communications have been splashed about the internet" is revealing.
The first incident was when he went to a beach party, spat a slew of
insults (I'm not only a "civil liberties absolutist" but also
"evil") in front of a group of people, all while speaking with an
individual he didn't know but who happened to be a prolific and
excellent blog commenter, sometimes blogger and I.F. Stone's
granddaughter. She then wrote about what he said
in a very widely-linked post. That's who Klein, in yesterday's post,
bizarrely called a "rather pathetic woman acolyte of Greenwald's."

The second incident happened yesterday. Klein
belongs to "Journolist," a secret online club where several hundred
liberal journalists, pundits, bloggers, editors, policy experts and the
like gather to discuss various matters, all organized by The Washington Post's
Ezra Klein. It includes some of the most influential people in the
profession. I'm not a member and never have been. Yesterday morning,
one of the participants (whose identity I don't know) emailed me to
advise me that Joe Klein was sending out extremely insulting and
derogatory emails to the entire group about me, and forwarded that
email discussion to me, telling me he thought it was wrong that I was
being repeatedly attacked by Klein in front of hundreds of people --
including many people who are my colleagues and peers -- without my
knowledge and without being able to defend myself. He told me I could
do whatever I thought was best with what he sent. I then posted some of those emails on a site I use to post documents, and briefly mentioned it on Twitter.
That -- a political rant in front of strangers on a beach and an insult
fest sent to hundreds of journalists -- are the ostensibly "private
communications" to which Klein is referring.

I don't think
there's anything wrong at all with journalists emailing one another to
discuss various political issues as they do on Journolist.
Journalists, like everyone else, are entitled to have private
conversations, and privacy can facilitate more candid discussions. But
when hundreds of highly influential opinion-makers gather to talk about
politics, that is a matter of public interest. If participants in that
discussion agree to keep the discussions confidential, they
should abide by that. But the rest of the world isn't bound to honor
that secrecy. That's what journalism and leaks are about: disclosing
and publishing other people's secrets that are a matter of public
interest. That's what journalists do all the time, or at least should
do: inform the public what powerful people are saying and doing in
"private." Unless you're Tim Russert,
you don't need "permission" or "authorization" to publish what you
learn. Beyond that, the very idea that someone has the right to attack
and insult someone who isn't present in front of hundreds of people --
and then demand that the entire world, including the target of the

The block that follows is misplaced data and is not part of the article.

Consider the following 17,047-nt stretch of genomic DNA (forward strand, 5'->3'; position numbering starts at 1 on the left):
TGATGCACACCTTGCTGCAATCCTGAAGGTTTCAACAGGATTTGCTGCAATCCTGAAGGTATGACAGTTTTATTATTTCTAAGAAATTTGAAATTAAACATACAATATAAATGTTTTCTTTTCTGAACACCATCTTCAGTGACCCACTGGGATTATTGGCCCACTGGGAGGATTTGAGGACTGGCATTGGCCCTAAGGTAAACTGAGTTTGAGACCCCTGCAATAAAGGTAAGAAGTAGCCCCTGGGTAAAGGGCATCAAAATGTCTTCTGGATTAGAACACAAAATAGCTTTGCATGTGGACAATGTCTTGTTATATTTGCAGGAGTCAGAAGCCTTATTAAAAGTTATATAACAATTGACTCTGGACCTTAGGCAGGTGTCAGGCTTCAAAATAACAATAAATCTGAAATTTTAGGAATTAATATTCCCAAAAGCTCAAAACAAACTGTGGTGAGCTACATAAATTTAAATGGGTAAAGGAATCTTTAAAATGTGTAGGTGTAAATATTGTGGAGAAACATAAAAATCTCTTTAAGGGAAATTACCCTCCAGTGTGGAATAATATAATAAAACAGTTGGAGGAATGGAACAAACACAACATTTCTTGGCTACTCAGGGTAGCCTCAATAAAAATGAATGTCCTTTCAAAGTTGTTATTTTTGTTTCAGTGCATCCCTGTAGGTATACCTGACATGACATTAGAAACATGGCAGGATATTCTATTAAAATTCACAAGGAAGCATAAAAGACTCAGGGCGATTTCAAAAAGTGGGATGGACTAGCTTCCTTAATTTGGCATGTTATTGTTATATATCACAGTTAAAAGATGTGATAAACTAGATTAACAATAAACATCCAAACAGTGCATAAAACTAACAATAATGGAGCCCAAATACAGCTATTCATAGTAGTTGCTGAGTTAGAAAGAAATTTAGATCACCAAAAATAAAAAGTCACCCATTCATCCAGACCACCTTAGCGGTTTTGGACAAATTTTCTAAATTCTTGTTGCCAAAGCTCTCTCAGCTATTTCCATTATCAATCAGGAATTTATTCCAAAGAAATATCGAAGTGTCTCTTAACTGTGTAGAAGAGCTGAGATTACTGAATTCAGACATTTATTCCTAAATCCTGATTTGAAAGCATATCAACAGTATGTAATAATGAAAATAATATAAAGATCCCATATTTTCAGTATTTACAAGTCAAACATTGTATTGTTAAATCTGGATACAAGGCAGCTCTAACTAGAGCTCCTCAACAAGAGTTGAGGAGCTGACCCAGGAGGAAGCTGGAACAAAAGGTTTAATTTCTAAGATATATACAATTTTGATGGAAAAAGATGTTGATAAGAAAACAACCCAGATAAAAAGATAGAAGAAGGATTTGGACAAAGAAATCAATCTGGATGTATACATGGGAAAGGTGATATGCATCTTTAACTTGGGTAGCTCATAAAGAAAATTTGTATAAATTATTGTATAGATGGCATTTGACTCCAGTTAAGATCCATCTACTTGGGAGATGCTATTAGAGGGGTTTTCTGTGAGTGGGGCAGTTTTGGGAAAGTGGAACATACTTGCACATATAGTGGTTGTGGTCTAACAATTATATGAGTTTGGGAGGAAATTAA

attacks, honor that discussion as secret and private, that the target
has no right to publicize it or respond -- is ludicrous beyond words.

secrecy is one of the prime afflictions of Beltway culture -- among
both politicians and, especially, journalists. Secrecy is supposed to
be anathema to journalism. The whole point of journalism is to uncover
secrets, not to find new ways to preserve it. But secrecy is the prime
currency in Washington. Your importance is determined by what you are
allowed to know -- what you're allowed to access -- that the masses are
blocked from knowing. That was the most amazing part of the Plame
scandal: all of the Important People in Washington -- including
journalists -- knew what happened, knew who the leakers were. But none
of them told, including the journalists. It was their little Village
secret. And they loved having their private scandal that only they
knew about but not the "public." Whether someone had access to those
secrets determined whether they mattered, and so the last thing they
wanted was to have that secret exposed and have the masses know about
it, because that would destroy their specialness. And that dynamic
repeats itself over and over, where the most powerful people in
Washington get together with the most influential journalists and
constantly agree to keep everything secret, away from the masses,
reserved only for those who matter. That's how Washington stays opaque
and how it is able so easily to mislead.

When you write for 4
million people in a national political magazine and constantly go on
TV to opine, outbursts that you have about politics at a beach party or
in a club of a few hundred journalists aren't "private" and the entire
world isn't obligated to honor the demand that it stay secret. If,
tomorrow, someone provides me with incriminating or otherwise revealing
emails written by a government official about a matter of public
interest, I'm going to publish them without first asking "permission"
from the official who wrote it and regardless of whether it will anger
them. By definition, it's not "private" even if they want it to be.
There's no reason to treat high-profile establishment journalists any
differently. Other than things I expressly agree to keep confidential,
I'm much more interested in revealing secrets to readers than I am in
preserving secrets. That's the nature of journalism and
accountability. We need far more transparency when it comes to the
conduct and statements of influential people in Washington, not less.